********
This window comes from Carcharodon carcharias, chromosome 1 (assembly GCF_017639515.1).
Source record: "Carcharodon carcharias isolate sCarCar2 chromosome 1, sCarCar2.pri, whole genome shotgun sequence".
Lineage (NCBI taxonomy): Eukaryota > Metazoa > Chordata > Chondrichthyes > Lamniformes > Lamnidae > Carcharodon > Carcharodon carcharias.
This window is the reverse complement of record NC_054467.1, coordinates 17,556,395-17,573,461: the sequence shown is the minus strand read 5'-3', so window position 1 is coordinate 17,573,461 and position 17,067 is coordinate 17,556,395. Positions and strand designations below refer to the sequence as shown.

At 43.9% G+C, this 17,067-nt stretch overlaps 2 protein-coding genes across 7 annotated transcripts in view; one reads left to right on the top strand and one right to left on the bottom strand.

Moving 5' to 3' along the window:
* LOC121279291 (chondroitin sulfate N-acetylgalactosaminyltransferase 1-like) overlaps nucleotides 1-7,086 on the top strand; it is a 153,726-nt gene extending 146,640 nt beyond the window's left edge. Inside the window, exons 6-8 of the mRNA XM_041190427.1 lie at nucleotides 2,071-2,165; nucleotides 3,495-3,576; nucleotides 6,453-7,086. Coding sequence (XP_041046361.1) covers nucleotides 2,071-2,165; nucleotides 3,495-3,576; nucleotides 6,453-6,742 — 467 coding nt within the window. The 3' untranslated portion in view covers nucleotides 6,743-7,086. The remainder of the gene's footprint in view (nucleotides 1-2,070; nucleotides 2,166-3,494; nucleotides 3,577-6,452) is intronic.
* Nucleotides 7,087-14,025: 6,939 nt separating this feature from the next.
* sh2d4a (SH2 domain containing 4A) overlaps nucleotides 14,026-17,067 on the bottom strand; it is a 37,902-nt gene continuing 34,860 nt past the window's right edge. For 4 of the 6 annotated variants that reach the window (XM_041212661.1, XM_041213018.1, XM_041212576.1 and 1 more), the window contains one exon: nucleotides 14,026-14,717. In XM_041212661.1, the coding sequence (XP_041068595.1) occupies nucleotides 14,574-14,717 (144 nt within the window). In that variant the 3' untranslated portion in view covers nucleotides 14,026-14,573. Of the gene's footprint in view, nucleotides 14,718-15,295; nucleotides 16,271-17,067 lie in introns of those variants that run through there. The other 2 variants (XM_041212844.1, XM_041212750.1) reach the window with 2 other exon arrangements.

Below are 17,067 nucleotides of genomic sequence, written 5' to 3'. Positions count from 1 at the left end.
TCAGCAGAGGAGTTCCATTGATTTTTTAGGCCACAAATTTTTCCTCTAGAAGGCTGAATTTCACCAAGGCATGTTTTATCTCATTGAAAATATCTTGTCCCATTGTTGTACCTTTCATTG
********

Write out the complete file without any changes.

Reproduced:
This window comes from Carcharodon carcharias, chromosome 1 (assembly GCF_017639515.1).
Source record: "Carcharodon carcharias isolate sCarCar2 chromosome 1, sCarCar2.pri, whole genome shotgun sequence".
Lineage (NCBI taxonomy): Eukaryota > Metazoa > Chordata > Chondrichthyes > Lamniformes > Lamnidae > Carcharodon > Carcharodon carcharias.
This window is the reverse complement of record NC_054467.1, coordinates 17,556,395-17,573,461: the sequence shown is the minus strand read 5'-3', so window position 1 is coordinate 17,573,461 and position 17,067 is coordinate 17,556,395. Positions and strand designations below refer to the sequence as shown.

At 43.9% G+C, this 17,067-nt stretch overlaps 2 protein-coding genes across 7 annotated transcripts in view; one reads left to right on the top strand and one right to left on the bottom strand.

Moving 5' to 3' along the window:
* LOC121279291 (chondroitin sulfate N-acetylgalactosaminyltransferase 1-like) overlaps nucleotides 1-7,086 on the top strand; it is a 153,726-nt gene extending 146,640 nt beyond the window's left edge. Inside the window, exons 6-8 of the mRNA XM_041190427.1 lie at nucleotides 2,071-2,165; nucleotides 3,495-3,576; nucleotides 6,453-7,086. Coding sequence (XP_041046361.1) covers nucleotides 2,071-2,165; nucleotides 3,495-3,576; nucleotides 6,453-6,742 — 467 coding nt within the window. The 3' untranslated portion in view covers nucleotides 6,743-7,086. The remainder of the gene's footprint in view (nucleotides 1-2,070; nucleotides 2,166-3,494; nucleotides 3,577-6,452) is intronic.
* Nucleotides 7,087-14,025: 6,939 nt separating this feature from the next.
* sh2d4a (SH2 domain containing 4A) overlaps nucleotides 14,026-17,067 on the bottom strand; it is a 37,902-nt gene continuing 34,860 nt past the window's right edge. For 4 of the 6 annotated variants that reach the window (XM_041212661.1, XM_041213018.1, XM_041212576.1 and 1 more), the window contains one exon: nucleotides 14,026-14,717. In XM_041212661.1, the coding sequence (XP_041068595.1) occupies nucleotides 14,574-14,717 (144 nt within the window). In that variant the 3' untranslated portion in view covers nucleotides 14,026-14,573. Of the gene's footprint in view, nucleotides 14,718-15,295; nucleotides 16,271-17,067 lie in introns of those variants that run through there. The other 2 variants (XM_041212844.1, XM_041212750.1) reach the window with 2 other exon arrangements.

Below are 17,067 nucleotides of genomic sequence, written 5' to 3'. Positions count from 1 at the left end.
TCAGCAGAGGAGTTCCATTGATTTTTTAGGCCACAAATTTTTCCTCTAGAAGGCTGAATTTCACCAAGGCATGTTTTATCTCATTGAAAATATCTTGTCCCATTGTTGTACCTTTCATTG